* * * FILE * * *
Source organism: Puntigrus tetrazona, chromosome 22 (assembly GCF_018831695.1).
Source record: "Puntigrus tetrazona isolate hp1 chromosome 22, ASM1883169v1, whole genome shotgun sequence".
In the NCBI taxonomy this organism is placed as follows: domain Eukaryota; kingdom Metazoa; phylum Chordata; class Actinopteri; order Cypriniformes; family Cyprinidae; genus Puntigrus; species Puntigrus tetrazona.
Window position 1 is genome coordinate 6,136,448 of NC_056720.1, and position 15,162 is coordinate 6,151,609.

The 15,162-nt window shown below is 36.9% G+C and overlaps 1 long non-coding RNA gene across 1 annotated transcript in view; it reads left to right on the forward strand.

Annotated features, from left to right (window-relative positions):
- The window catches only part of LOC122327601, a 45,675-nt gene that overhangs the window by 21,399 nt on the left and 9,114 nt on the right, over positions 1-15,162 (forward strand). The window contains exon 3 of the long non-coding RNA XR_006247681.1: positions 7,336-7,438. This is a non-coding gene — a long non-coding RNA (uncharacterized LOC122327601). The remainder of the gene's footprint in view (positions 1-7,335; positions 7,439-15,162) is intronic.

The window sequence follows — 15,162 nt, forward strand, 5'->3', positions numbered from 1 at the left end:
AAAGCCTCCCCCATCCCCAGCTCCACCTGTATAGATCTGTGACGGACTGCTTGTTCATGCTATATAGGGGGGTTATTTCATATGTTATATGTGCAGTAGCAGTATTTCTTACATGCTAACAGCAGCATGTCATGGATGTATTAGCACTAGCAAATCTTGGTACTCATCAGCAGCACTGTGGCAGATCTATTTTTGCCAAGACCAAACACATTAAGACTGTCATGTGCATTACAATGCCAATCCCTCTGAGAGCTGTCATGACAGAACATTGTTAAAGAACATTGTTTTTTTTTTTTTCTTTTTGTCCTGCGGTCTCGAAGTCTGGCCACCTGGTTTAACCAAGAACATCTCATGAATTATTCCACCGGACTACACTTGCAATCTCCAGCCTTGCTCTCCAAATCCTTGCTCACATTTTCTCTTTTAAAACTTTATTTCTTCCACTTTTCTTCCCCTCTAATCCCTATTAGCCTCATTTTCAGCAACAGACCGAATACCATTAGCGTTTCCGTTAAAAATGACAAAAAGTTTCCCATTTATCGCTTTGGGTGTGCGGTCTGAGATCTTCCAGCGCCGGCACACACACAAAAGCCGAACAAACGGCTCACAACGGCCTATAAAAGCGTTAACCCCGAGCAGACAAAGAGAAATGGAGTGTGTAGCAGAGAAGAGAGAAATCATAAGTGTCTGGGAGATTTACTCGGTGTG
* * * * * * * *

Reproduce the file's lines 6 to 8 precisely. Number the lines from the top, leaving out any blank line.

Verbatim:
Annotated features, from left to right (window-relative positions):
- The window catches only part of LOC122327601, a 45,675-nt gene that overhangs the window by 21,399 nt on the left and 9,114 nt on the right, over positions 1-15,162 (forward strand). The window contains exon 3 of the long non-coding RNA XR_006247681.1: positions 7,336-7,438. This is a non-coding gene — a long non-coding RNA (uncharacterized LOC122327601). The remainder of the gene's footprint in view (positions 1-7,335; positions 7,439-15,162) is intronic.

The window sequence follows — 15,162 nt, forward strand, 5'->3', positions numbered from 1 at the left end: